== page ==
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Mid-season standings for NBA’s top awards

The All-Star break is a natural opportunity to look at players in the running for the league’s primary awards, and whether any Warriors have a shot at winning personal hardware.

NBA: Playoffs-Portland Trail Blazers at Golden State Warriors
Stephen Curry hoists the Maurice Podoloff trophy for most valuable player.
Kyle Terada-USA TODAY Sports

There are seven primary NBA awards for basketball-related activities, and we’ll run through them all — discussing players on other teams who are in the race, Warriors who are close to being in the race, and the exceptional player currently holding the lead. Luckily for us, the star-studded Golden State Warriors are very well-represented across the board.

Executive of the Year

Who’s in the race? Bob Myers (Warriors), David Griffin (Cavaliers), Dennis Lindsey (Jazz) — and generally anyone else not named Phil Jackson (Knicks).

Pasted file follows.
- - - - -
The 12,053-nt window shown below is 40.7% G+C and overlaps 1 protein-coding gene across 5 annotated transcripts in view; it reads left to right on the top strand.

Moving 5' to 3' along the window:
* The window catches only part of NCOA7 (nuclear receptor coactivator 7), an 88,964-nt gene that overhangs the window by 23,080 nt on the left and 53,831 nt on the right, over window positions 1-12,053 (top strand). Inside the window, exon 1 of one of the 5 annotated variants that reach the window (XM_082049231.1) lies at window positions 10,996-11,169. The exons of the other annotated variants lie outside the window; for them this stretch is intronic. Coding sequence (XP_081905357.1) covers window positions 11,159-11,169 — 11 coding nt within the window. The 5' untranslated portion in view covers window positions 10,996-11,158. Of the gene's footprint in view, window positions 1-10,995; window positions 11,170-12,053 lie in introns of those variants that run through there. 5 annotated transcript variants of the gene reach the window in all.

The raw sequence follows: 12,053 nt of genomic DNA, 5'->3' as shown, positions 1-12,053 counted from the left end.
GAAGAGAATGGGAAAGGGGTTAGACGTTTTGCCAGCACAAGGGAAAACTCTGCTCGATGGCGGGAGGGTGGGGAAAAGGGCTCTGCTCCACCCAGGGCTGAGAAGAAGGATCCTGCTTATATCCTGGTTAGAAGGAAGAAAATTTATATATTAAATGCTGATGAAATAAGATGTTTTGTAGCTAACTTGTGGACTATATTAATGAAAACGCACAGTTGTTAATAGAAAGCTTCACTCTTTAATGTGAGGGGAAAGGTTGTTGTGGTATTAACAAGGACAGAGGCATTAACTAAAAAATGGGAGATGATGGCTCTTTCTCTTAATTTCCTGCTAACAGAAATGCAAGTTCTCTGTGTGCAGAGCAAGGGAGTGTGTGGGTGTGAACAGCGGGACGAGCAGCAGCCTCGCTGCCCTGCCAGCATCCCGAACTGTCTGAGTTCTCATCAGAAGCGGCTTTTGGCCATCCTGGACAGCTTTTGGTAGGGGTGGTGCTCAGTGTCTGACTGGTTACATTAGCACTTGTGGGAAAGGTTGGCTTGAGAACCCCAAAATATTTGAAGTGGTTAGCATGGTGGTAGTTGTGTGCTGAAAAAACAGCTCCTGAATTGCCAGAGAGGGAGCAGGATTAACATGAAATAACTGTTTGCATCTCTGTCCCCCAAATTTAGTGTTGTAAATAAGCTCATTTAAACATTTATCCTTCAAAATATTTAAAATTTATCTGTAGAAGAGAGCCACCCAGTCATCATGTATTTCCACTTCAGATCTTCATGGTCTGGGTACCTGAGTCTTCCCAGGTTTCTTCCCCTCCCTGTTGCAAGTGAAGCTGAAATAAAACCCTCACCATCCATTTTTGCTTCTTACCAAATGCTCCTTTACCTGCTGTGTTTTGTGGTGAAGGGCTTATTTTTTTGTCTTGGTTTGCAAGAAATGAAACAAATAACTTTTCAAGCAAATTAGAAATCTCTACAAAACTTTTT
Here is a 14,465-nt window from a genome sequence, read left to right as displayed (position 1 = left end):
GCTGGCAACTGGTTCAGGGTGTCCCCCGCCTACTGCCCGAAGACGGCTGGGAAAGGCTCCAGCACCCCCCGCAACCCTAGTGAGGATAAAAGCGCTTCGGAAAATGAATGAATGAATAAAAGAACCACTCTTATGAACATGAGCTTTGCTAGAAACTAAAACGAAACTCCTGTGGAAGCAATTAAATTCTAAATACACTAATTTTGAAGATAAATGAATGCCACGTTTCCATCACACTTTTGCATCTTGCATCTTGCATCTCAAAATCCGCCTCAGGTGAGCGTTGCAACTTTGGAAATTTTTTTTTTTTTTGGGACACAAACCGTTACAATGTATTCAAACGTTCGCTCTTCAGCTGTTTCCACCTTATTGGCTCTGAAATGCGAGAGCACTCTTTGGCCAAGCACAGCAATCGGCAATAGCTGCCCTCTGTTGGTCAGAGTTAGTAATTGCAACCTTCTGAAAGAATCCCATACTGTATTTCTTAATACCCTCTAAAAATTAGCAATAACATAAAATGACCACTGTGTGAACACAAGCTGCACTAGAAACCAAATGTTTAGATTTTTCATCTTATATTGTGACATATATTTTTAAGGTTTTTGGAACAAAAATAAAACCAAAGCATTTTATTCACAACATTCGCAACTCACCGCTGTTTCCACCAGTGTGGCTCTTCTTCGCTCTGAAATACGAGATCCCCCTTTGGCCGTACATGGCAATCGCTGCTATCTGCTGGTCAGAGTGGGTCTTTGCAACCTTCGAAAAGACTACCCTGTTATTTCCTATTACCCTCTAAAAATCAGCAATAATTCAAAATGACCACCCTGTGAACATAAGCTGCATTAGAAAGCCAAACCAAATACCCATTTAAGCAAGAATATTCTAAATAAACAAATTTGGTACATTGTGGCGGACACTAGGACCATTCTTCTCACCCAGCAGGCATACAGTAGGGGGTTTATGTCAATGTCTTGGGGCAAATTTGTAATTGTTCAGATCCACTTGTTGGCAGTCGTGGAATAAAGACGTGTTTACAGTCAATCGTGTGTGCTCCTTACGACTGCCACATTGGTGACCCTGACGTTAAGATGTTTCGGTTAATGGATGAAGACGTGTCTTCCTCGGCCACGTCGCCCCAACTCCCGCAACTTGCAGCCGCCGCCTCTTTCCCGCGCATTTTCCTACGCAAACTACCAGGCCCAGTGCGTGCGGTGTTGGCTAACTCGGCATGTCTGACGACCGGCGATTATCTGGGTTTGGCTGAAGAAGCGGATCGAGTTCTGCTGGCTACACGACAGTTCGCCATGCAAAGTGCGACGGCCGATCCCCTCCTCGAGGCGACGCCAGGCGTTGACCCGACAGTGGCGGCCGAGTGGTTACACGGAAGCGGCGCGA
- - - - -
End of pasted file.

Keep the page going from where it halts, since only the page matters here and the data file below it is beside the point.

Which Warrior is close? See above.

Who has the lead? Bob Meyers. Even if he hadn’t added Kevin Durant to a 73-win team, signing Zaza Pachulia for pennies and stealing Patrick McCaw in the second round would still make for a solid case.

Coach of the Year

Who’s in the race? Gregg Popovich (Spurs), Michael D’Antoni (Rockets), Scott Brooks (Wizards) and Quin Snyder (Jazz).

Which Warrior is close? Sorry, Steve Kerr, but the crystal ball doesn’t see a coach with Stephen “Chef” Curry, DPoYaymond (Draymond Green), the Durantula (Kevin Durant) and a former Finals MVP (Andre Iguodala) getting any love this year.

Who has the lead? This was D’Antoni’s award to lose until his Rockets hit a rough patch last month, losing eight of 13 games. However, the voters tend to favor strong playoff teams, and that makes Scott Brooks look really attractive as an alternative. But, as of today, this race is still too close to call.

Apologies to: Erik Spoelstra (Heat). Thirteen-straight wins for a team that was written off months ago is nothing to sneeze at. But if the Heat can’t get into playoff position, he won’t get any love either.